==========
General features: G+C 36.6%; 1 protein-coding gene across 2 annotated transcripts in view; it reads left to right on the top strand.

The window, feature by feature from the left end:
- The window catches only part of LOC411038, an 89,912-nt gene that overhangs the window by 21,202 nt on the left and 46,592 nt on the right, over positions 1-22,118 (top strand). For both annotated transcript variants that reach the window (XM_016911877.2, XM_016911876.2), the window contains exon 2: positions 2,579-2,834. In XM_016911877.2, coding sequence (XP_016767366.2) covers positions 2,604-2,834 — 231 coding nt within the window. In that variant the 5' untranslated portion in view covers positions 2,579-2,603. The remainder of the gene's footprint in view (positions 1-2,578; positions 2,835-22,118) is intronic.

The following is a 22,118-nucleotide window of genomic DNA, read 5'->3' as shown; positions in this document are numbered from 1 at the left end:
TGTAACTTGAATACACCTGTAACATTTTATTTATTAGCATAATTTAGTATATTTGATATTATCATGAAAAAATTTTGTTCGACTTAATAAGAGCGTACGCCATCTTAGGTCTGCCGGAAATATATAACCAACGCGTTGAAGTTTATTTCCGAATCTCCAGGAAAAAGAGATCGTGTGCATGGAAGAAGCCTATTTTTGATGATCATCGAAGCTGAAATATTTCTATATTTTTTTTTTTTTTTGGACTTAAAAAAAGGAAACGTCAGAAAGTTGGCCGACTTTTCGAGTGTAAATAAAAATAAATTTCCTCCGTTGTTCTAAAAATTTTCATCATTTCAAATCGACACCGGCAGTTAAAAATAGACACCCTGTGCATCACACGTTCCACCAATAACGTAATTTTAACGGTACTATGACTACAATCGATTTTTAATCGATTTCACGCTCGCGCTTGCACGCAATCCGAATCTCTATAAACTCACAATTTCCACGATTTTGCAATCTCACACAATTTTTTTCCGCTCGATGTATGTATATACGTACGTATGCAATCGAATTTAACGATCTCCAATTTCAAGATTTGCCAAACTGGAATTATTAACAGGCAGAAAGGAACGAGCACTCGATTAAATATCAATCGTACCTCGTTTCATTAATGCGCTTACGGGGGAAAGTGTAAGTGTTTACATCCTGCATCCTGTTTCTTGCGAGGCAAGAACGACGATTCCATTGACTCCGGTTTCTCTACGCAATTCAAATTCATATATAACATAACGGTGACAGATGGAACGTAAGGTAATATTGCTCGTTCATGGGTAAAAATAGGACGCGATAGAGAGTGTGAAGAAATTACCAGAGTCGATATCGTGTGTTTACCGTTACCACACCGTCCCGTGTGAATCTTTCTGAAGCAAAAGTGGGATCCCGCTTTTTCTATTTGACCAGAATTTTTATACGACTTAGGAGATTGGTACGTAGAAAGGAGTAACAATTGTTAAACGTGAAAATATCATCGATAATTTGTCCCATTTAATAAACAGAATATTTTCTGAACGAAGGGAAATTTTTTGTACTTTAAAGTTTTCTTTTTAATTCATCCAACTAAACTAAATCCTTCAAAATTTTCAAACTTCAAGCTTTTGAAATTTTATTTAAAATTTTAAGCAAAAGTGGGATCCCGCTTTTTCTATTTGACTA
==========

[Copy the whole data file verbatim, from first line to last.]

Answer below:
General features: G+C 36.6%; 1 protein-coding gene across 2 annotated transcripts in view; it reads left to right on the top strand.

The window, feature by feature from the left end:
- The window catches only part of LOC411038, an 89,912-nt gene that overhangs the window by 21,202 nt on the left and 46,592 nt on the right, over positions 1-22,118 (top strand). For both annotated transcript variants that reach the window (XM_016911877.2, XM_016911876.2), the window contains exon 2: positions 2,579-2,834. In XM_016911877.2, coding sequence (XP_016767366.2) covers positions 2,604-2,834 — 231 coding nt within the window. In that variant the 5' untranslated portion in view covers positions 2,579-2,603. The remainder of the gene's footprint in view (positions 1-2,578; positions 2,835-22,118) is intronic.

The following is a 22,118-nucleotide window of genomic DNA, read 5'->3' as shown; positions in this document are numbered from 1 at the left end:
TGTAACTTGAATACACCTGTAACATTTTATTTATTAGCATAATTTAGTATATTTGATATTATCATGAAAAAATTTTGTTCGACTTAATAAGAGCGTACGCCATCTTAGGTCTGCCGGAAATATATAACCAACGCGTTGAAGTTTATTTCCGAATCTCCAGGAAAAAGAGATCGTGTGCATGGAAGAAGCCTATTTTTGATGATCATCGAAGCTGAAATATTTCTATATTTTTTTTTTTTTTTGGACTTAAAAAAAGGAAACGTCAGAAAGTTGGCCGACTTTTCGAGTGTAAATAAAAATAAATTTCCTCCGTTGTTCTAAAAATTTTCATCATTTCAAATCGACACCGGCAGTTAAAAATAGACACCCTGTGCATCACACGTTCCACCAATAACGTAATTTTAACGGTACTATGACTACAATCGATTTTTAATCGATTTCACGCTCGCGCTTGCACGCAATCCGAATCTCTATAAACTCACAATTTCCACGATTTTGCAATCTCACACAATTTTTTTCCGCTCGATGTATGTATATACGTACGTATGCAATCGAATTTAACGATCTCCAATTTCAAGATTTGCCAAACTGGAATTATTAACAGGCAGAAAGGAACGAGCACTCGATTAAATATCAATCGTACCTCGTTTCATTAATGCGCTTACGGGGGAAAGTGTAAGTGTTTACATCCTGCATCCTGTTTCTTGCGAGGCAAGAACGACGATTCCATTGACTCCGGTTTCTCTACGCAATTCAAATTCATATATAACATAACGGTGACAGATGGAACGTAAGGTAATATTGCTCGTTCATGGGTAAAAATAGGACGCGATAGAGAGTGTGAAGAAATTACCAGAGTCGATATCGTGTGTTTACCGTTACCACACCGTCCCGTGTGAATCTTTCTGAAGCAAAAGTGGGATCCCGCTTTTTCTATTTGACCAGAATTTTTATACGACTTAGGAGATTGGTACGTAGAAAGGAGTAACAATTGTTAAACGTGAAAATATCATCGATAATTTGTCCCATTTAATAAACAGAATATTTTCTGAACGAAGGGAAATTTTTTGTACTTTAAAGTTTTCTTTTTAATTCATCCAACTAAACTAAATCCTTCAAAATTTTCAAACTTCAAGCTTTTGAAATTTTATTTAAAATTTTAAGCAAAAGTGGGATCCCGCTTTTTCTATTTGACTA